I don’t think that statement is hyperbole. Tikkun olam, the Jewish duty to repair our broken world, arises from the observation that the world is fundamentally out of order; that everything is not okay. Despite their pervasiveness, corruption, inequality and violence is each a divine injustice; a serious breach in the way God intended things. Our mission is to repair or restore the world to the way God wants it to be.
My friend Rabbi Jonah Pesner puts it this way: “Our purpose is nothing less than redemption of the world.” That’s a big responsibility, but we’re up to the challenge. Rabbi Tarfon reminds us that “[We] are not required to complete the work, but neither are [we] permitted to abstain from it.” (8)
For these reasons, each of us has said, in one way or another, “I want to be another link in a chain that stretches back a hundred generations.”
So picture your life as a bridge; a bridge between the past and the future; a bridge over which the survival of our people will pass. What anchors you on either shore?
“We might say that our yiddishkeit, our Jewishness, is safe deep within our hearts.” (9)
It’s great that we feel Jewish in our kishkes. But I don’t think feeling Jewish is enough. Judaism is meant to be lived and expressed. Therefore we must be able to articulate in concrete and compelling language why it is important to us. Our children will decide – no, they are already deciding! – whether they care enough to build their own bridge.
In the Passover Haggadah we read of four children; each asks a question. And although each asks in his own way, each is making the same inquiry: “Why do we bother doing this?” We’re instructed to answer this question ourselves by connecting feeling and identity to action and saying, “I do this because God took us out from Egypt.”
In other words we tell our children why this is important to us. Today, this year, think about how you might explain to your children or grandchildren or to your friends why it matters to you to be the next link in the chain, why you came tonight and why you’ll come next Kol Nidrei too.
Perhaps what I’m asking of you seems difficult right now. I mean, isn’t that why we send our kids to Hebrew school – so they can learn how to become Jewish? If pressed to articulate what Judaism means to us, we often speak of family gatherings on holidays and of a general affinity for ethics. Now, both of those are important, but if our Judaism is synonymous with western liberal humanism and family get-togethers then we might as well close up shop.
Leon Wieseltier, one of our foremost Jewish intellectuals, is adamant that being Jewish is something unique. “To be a Jew is not to be an American or a Westerner or a New Yorker. To be a Jew is to be a Jew. It is its own category, its own autonomous way of moving through the world.” (10)
I found that statement personally stirring. Each of us should aim to articulate exactly why it matters that we move through the world in this singular, autonomous way.
The richness of Jewish life is rightfully ours. Let us proudly name our values as Jewish. Many of us live Jewishly without even recognizing it. We give time, money and energy to philanthropies and charities of every stripe. We are deeply engaged with Jewish institutions and civic organizations; we have taken on positions of leadership for the betterment of our community. For many, the motivation comes from a sense of Jewish obligation. So let us be proud to declare: I do this because I’m a Jew, and this is what Jews do. If it matters to you that your children and grandchildren will want to live as Jews, then sit down with them. Tell them why Judaism is important to you.
Almost every Shabbat morning on this bimah we pass the Torah scroll from grandparents to parents to a 13-year-old boy or girl. Though the moment is inspiring, it is merely symbolic. Handing a child a scroll does not do much. If we want our children to be Jewish, then we must learn to pass that scroll every day. The v’ahavta prayer makes it clear: we need to speak the vocabulary of Torah and Jewish values in our homes and when we go out, when we lie down and when we rise up. Raising a Jewish child is not something that happens on a single morning; it is daily project.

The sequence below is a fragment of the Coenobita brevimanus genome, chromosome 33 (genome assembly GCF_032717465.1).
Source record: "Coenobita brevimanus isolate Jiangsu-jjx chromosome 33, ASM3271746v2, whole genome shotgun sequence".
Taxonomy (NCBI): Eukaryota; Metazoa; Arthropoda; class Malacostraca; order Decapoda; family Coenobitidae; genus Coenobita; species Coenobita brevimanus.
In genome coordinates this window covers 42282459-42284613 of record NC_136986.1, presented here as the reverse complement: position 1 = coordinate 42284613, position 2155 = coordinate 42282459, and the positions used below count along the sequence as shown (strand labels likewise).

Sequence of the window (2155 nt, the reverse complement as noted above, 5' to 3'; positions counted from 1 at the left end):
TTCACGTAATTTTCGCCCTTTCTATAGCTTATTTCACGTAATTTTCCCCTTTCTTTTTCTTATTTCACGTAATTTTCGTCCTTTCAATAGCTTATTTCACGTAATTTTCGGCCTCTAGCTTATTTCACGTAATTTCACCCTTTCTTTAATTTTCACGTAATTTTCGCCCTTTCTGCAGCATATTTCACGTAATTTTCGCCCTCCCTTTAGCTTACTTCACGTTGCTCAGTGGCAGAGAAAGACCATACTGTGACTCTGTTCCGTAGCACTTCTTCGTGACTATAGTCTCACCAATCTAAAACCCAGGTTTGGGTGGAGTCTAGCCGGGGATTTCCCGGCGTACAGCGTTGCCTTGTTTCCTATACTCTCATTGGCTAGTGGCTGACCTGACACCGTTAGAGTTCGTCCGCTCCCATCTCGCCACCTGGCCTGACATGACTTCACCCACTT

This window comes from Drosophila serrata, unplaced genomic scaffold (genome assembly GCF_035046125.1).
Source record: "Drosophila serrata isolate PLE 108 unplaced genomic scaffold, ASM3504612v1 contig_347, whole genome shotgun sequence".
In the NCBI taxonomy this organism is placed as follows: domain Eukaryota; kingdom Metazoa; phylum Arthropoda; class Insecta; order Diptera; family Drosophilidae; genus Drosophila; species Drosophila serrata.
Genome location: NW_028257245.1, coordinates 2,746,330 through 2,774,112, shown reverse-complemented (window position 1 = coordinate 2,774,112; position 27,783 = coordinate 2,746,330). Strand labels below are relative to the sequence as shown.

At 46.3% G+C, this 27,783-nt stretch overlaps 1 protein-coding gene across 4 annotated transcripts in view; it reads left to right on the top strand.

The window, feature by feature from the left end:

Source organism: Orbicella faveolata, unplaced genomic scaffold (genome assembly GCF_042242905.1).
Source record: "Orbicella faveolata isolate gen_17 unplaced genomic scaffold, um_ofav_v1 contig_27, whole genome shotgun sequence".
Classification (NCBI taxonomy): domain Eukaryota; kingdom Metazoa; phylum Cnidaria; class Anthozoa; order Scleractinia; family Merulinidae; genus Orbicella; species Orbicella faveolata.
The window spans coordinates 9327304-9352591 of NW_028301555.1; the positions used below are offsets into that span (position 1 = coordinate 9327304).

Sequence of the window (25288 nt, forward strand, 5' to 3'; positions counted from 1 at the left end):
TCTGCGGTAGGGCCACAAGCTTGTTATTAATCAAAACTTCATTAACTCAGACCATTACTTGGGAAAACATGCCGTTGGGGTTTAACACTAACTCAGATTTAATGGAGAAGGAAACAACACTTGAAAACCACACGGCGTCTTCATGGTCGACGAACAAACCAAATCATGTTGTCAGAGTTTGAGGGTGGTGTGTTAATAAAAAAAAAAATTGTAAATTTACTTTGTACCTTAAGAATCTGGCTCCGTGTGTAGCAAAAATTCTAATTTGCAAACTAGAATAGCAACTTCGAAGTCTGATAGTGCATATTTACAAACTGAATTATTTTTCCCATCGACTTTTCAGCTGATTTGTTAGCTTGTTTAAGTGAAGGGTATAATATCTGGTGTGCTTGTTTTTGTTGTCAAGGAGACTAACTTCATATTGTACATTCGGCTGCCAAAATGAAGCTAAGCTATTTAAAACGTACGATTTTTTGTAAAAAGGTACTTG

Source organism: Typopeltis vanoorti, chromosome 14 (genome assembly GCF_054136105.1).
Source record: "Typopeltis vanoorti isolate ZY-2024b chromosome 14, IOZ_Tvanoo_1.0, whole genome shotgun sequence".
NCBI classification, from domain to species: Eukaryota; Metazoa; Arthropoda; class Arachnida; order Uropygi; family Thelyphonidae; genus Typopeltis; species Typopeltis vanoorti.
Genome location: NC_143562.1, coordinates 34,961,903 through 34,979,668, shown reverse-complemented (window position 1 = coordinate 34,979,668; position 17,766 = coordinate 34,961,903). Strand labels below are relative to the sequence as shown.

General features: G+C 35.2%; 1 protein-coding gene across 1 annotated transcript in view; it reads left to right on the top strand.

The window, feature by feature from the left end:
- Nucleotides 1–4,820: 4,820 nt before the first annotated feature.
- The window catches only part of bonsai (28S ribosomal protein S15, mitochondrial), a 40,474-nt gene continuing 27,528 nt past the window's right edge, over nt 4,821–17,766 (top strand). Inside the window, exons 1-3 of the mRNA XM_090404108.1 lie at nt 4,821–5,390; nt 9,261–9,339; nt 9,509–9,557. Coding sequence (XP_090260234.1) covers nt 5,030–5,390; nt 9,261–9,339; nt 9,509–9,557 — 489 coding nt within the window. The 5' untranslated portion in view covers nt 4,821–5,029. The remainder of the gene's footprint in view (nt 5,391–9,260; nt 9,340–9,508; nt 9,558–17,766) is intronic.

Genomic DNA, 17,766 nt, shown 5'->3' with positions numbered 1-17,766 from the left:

Therefore I am proposing tonight that we need to enter into a community conversation – whether we’re parents or not – in which we share with one another our reasons for being Jewish. I believe there is great power in your answers! Those answers will build our bridge.
That’s why we have created a special section on our Web site. At centralsynagogue.org you can click on the prominent box that asks, Why Be Jewish? And then you can share your own answer. These responses will not sit idly in cyberspace; they will be posted around our synagogue, in our elevators and our hallways. They will be used with the teens in our Confirmation class, with b’nei mitzvah families, with children in our Religious School and with students studying for conversion. They will frame and guide this essential conversation.
In particular, I want to ask those of you who were not born Jewish to contribute. You have decided to join us – either officially through conversion or unofficially by helping to create a Jewish family – and you have much to teach us. What compelled you to do this? Please tell us – anonymously, if you like. Your answers will, I’m sure, educate and inspire us all.
Cantor Sacks and I had the pleasure of traveling to Amsterdam on a study trip with some of our Confirmation students earlier this year. As we entered the Anne Frank Haus, we were confronted with an excerpt from Anne’s writings: “Who knows, maybe our religion will teach the world and all the people in it about goodness, and that’s the reason, the only reason, we have to suffer. We can never just be Dutch, or just English, or whatever; we will always be Jews as well. And we’ll have to keep on being Jews, but then, we’ll want to be.” (11)
Each of us has kept being Jewish simply because we want to be. This Yom Kippur, ask yourself why? Why did you come here tonight? What do you find in Jewish life that is so precious you can’t let it go? And when you have your own answers, share them with people whose Jewishness matters to you. Speak of them in your home and when you’re on your way, when you lie down and when you rise up. Let those answers guide our conversations and our learning in the New Year just begun. And let us grow ever stronger.
1 Kaunfer, Elie. Empowered Judaism. Page 153
2 “Building a Bridge,” by Peter J. Rubinstein, Rosh HaShanah sermon 5758
3 Excerpted from Temple Beth-El of Great Neck Bulletin, by Jerry Davidson, September, 1988
4 Shimon Peres, quoted in I Am Jewish. Page 49
5 “On Becoming a Rabbi,” by Jerry Davidson, May 1997
6 Adapted from “Toni,” by Tony Judt, New York Review of Books, May 13, 2010
7 Quoted in Time, March 14, 1969
8 Pirke Avot 2:15-16
9 Zalman Schachter-Shalomi, quoted in I Am Jewish, p. 17
10 Quoted in Pogrebin, Abigail. Stars of David. Page 159
11 Quote found on wall of Anne Frank Haus